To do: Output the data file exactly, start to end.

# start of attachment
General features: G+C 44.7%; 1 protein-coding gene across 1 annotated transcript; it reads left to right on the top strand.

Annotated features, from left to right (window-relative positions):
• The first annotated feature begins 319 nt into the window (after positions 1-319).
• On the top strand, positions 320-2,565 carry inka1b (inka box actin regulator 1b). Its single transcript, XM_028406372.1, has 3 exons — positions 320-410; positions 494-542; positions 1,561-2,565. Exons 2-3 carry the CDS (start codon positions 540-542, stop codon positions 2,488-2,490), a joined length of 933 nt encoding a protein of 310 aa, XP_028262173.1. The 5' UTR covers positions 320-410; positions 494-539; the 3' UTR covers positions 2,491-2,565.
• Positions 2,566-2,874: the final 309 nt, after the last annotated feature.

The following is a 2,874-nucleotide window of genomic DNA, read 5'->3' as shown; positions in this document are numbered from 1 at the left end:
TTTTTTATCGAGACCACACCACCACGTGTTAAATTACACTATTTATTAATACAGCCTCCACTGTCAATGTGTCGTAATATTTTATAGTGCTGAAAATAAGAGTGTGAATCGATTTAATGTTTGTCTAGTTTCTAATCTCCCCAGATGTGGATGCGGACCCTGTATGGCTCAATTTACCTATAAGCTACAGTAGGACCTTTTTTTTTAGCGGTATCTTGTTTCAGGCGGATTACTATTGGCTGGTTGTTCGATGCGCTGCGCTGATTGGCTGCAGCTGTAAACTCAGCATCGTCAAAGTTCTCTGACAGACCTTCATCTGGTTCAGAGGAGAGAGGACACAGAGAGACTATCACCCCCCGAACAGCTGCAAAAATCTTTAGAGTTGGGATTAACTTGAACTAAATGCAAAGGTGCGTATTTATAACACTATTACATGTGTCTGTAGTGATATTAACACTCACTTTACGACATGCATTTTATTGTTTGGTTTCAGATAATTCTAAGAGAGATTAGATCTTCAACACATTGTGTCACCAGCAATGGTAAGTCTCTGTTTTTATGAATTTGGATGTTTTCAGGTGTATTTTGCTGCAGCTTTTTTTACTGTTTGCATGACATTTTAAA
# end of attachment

General features: G+C 44.7%; 1 protein-coding gene across 1 annotated transcript; it reads left to right on the top strand.

Annotated features, from left to right (window-relative positions):
• The first annotated feature begins 319 nt into the window (after positions 1-319).
• On the top strand, positions 320-2,565 carry inka1b (inka box actin regulator 1b). Its single transcript, XM_028406372.1, has 3 exons — positions 320-410; positions 494-542; positions 1,561-2,565. Exons 2-3 carry the CDS (start codon positions 540-542, stop codon positions 2,488-2,490), a joined length of 933 nt encoding a protein of 310 aa, XP_028262173.1. The 5' UTR covers positions 320-410; positions 494-539; the 3' UTR covers positions 2,491-2,565.
• Positions 2,566-2,874: the final 309 nt, after the last annotated feature.

The following is a 2,874-nucleotide window of genomic DNA, read 5'->3' as shown; positions in this document are numbered from 1 at the left end:
TTTTTTATCGAGACCACACCACCACGTGTTAAATTACACTATTTATTAATACAGCCTCCACTGTCAATGTGTCGTAATATTTTATAGTGCTGAAAATAAGAGTGTGAATCGATTTAATGTTTGTCTAGTTTCTAATCTCCCCAGATGTGGATGCGGACCCTGTATGGCTCAATTTACCTATAAGCTACAGTAGGACCTTTTTTTTTAGCGGTATCTTGTTTCAGGCGGATTACTATTGGCTGGTTGTTCGATGCGCTGCGCTGATTGGCTGCAGCTGTAAACTCAGCATCGTCAAAGTTCTCTGACAGACCTTCATCTGGTTCAGAGGAGAGAGGACACAGAGAGACTATCACCCCCCGAACAGCTGCAAAAATCTTTAGAGTTGGGATTAACTTGAACTAAATGCAAAGGTGCGTATTTATAACACTATTACATGTGTCTGTAGTGATATTAACACTCACTTTACGACATGCATTTTATTGTTTGGTTTCAGATAATTCTAAGAGAGATTAGATCTTCAACACATTGTGTCACCAGCAATGGTAAGTCTCTGTTTTTATGAATTTGGATGTTTTCAGGTGTATTTTGCTGCAGCTTTTTTTACTGTTTGCATGACATTTTAAA